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Fashion Royalty Decline Slows in 2010

Total royalties paid to licensors were down 1.9 percent, the international Licensing Industry Merchandisers’ Association reports.

North American brand owners, including those in the world of fashion, saw continued erosion of their royalties in 2010, although at a far less rapid pace than in 2009.

This story first appeared in the June 14, 2011 issue of WWD.  Subscribe Today.

According to the annual Licensing Industry Survey being released today by the international Licensing Industry Merchandisers’ Association, total royalties paid to licensors in 2010 were $5.07 billion, down 1.9 percent from the $5.17 billion paid in 2009, but a dramatic improvement over the 8.7 percent contraction of the prior year. Fashion brands took in $690 million last year, down 2.1 percent from 2009, when $705 million was collected. The 2009 decline was 9 percent.

Entertainment, television and movie brands, as usual, were by a wide margin the largest source of licensing revenues tracked by LIMA, and the category declined 1 percent last year to $2.38 billion. Trademarks and brands were the second biggest category, and they declined 3.9 percent to $845 million. Fashion brands were third, followed by sports, which were down 2.2 percent to $645 million.

“The licensing business is a subset of the overall consumer products marketplace and generally tracks pretty close to consumer spending,” said Marty Brochstein, LIMA’s senior vice president. “The business was affected by the same trends, including a general retail conservatism. Stores generally aren’t looking to go out on a limb for anything too new, and no one’s pushing the edge on fashion very much these days.”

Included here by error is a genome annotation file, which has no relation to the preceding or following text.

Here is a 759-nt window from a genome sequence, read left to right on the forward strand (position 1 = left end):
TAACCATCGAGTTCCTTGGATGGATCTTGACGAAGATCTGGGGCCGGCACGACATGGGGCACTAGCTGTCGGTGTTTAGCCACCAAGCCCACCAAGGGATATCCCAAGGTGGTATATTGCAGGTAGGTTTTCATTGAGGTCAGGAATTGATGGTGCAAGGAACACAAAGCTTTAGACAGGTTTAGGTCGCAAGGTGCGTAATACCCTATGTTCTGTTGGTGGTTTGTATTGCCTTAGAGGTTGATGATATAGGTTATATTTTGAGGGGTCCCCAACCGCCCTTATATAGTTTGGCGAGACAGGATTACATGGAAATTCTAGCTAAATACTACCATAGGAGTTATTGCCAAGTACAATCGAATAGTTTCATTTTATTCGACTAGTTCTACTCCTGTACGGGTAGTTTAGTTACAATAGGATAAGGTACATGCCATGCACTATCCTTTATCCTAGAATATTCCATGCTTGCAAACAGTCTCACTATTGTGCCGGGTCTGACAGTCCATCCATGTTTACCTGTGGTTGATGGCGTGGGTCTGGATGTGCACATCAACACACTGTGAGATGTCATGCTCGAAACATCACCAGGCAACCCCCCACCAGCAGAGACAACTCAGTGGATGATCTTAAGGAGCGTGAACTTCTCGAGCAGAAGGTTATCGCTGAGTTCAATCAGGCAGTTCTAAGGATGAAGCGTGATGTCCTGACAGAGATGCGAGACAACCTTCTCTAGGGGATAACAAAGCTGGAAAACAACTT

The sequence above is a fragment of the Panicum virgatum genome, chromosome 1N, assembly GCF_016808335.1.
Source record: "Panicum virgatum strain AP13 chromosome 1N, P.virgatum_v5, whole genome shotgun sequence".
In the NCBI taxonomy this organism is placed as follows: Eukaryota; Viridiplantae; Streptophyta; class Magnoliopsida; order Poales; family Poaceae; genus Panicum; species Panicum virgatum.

The only category of the 10 tracked by LIMA that produced an increase was music, where royalties rose 4.5 percent to $115 million, a development that Brochstein attributed in part to changes in the music business model in recent years. With CDs no longer the revenue generator they once were in the era of MP3 downloads, “the revenue stream you can generate with merchandise when touring has become much more important. It’s one that hadn’t been tapped all that much in the past,” he said.

Brochstein said the pickup in business many stores saw in last year’s fourth quarter wasn’t reflected in the data, since royalties are generally collected months after retail sales are made. “We probably got back to about flat,” rather than the 1.9 percent decline reported. “Even so, we had the smallest decline in three years, to put a weirdly positive spin on it.”